We are committed to protecting children from sexual and military exploitation and other forms of physical abuse, anywhere in the world. We will create opportunities and encourage children to participate in activities outside in Nature. If our community is unsafe, we will work with other families to create places for children to play and be happy. We are committed to teaching children the proper way to treat and take care of pets, how to grow a flower, and how to relax and be peaceful. As adults, we will make decisions and plans that take into account the needs of children in our community, not just in the present, but also for generations to come.
Principle 5 – Nature is efficient.
Practice – Limiting consumption and waste
Aware that Nature uses only what it needs, we too will make a diligent effort to consume only the energy we need and to reduce waste. We are determined not to waste the Earth’s precious resources while millions are hungry and lack the basic necessities of life. We will use and value renewable resources whenever possible and make every effort to reuse or recycle plastics, metals, and paper. We are committed to making our homes as energy efficient as we can and using natural means to make ourselves comfortable.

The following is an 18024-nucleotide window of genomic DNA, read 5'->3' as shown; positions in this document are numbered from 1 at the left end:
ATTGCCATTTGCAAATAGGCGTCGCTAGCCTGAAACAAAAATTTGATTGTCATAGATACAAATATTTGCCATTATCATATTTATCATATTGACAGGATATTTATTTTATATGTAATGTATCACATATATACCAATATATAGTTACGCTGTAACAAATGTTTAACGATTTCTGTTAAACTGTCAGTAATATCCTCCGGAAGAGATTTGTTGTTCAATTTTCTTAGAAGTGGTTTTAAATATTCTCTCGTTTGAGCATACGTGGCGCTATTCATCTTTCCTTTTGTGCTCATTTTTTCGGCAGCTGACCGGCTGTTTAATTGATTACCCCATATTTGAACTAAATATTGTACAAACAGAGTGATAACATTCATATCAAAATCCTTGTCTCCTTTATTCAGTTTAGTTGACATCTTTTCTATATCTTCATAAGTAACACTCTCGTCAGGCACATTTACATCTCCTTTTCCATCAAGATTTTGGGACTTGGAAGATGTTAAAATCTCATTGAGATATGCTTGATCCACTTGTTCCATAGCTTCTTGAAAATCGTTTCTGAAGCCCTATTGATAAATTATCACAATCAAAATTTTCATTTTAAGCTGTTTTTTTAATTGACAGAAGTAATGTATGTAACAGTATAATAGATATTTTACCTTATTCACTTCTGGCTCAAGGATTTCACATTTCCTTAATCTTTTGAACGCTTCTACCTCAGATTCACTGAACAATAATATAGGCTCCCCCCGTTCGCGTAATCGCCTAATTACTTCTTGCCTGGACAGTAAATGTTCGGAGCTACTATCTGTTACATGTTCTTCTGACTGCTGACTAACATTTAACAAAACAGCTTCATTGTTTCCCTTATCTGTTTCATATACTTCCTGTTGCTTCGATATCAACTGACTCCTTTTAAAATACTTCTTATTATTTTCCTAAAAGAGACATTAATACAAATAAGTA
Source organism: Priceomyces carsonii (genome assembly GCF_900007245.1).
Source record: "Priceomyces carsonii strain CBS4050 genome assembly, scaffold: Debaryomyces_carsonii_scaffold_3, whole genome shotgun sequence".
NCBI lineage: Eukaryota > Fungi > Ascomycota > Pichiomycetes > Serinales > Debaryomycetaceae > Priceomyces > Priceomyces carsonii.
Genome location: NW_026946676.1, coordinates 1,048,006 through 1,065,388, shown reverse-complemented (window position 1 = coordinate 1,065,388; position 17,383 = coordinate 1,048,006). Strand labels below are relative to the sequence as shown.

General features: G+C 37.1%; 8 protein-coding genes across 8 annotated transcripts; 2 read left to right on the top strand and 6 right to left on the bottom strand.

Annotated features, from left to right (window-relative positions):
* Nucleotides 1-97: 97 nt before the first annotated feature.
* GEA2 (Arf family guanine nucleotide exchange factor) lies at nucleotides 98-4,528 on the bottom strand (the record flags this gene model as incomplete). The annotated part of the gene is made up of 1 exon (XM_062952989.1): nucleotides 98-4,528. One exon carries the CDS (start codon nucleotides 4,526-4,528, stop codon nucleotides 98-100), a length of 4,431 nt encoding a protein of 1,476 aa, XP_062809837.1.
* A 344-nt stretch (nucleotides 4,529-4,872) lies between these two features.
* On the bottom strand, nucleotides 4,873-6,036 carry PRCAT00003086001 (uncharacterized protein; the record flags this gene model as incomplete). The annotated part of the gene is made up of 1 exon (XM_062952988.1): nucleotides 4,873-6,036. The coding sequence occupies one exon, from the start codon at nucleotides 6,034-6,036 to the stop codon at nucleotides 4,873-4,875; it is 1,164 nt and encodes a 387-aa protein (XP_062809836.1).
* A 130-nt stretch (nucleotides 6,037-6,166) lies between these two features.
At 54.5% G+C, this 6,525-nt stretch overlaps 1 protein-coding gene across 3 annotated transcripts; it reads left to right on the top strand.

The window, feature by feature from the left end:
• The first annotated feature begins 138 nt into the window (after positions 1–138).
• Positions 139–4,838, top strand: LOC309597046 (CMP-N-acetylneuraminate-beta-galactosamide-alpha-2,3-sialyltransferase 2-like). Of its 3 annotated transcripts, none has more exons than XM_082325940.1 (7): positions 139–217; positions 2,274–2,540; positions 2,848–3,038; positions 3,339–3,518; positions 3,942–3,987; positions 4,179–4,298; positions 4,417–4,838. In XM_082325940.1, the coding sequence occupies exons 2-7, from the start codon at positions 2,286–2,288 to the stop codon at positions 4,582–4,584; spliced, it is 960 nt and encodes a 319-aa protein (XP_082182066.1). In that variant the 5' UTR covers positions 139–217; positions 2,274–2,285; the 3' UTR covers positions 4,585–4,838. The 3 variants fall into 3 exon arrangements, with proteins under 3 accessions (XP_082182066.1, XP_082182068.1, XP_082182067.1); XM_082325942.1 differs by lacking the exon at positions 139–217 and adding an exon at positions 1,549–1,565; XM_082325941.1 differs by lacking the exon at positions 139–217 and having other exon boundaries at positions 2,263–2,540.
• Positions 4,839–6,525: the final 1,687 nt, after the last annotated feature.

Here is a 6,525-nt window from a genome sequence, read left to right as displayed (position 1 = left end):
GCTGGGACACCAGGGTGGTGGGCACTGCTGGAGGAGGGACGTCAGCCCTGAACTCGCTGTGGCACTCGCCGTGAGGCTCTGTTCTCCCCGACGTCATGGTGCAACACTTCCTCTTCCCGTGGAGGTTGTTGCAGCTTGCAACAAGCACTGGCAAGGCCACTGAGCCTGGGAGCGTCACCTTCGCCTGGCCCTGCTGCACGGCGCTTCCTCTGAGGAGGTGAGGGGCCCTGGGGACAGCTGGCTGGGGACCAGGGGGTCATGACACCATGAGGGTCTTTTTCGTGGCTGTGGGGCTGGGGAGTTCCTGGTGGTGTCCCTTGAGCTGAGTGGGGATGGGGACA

We will consume in a way that promotes health and wellbeing in our bodies and consciousness. By eliminating our use of disposable plastic items, avoiding excessive packaging, and using less paper, we can reduce our personal waste stream right away. Moving from place to place, we will use biking, walking, public transportation, and ride-sharing when it is feasible.
We commit to using seasonal foods that are produced locally when possible, and work to make sure our communities have access to healthy fresh food and safe public water supplies. We will nourish the collective body of our community and the Earth by sharing our time, energy, and material resources with those who are in need.
Principle 6 – Nature functions cooperatively.
Practice – Thriving as a community
By looking at Nature, we can learn ways that plants, animals, and other living things think and act cooperatively. It is not possible for one person or one business to act cooperatively or be sustainable. Sustainability is a community practice. The quality of relationships in any living community is determined by its collective ability to survive and thrive. We will practice coming together with groups of neighbors and friends to collectively seek ways to make our communities more healthy and resilient. We will focus on slow, small solutions, using local resources and responses whenever possible.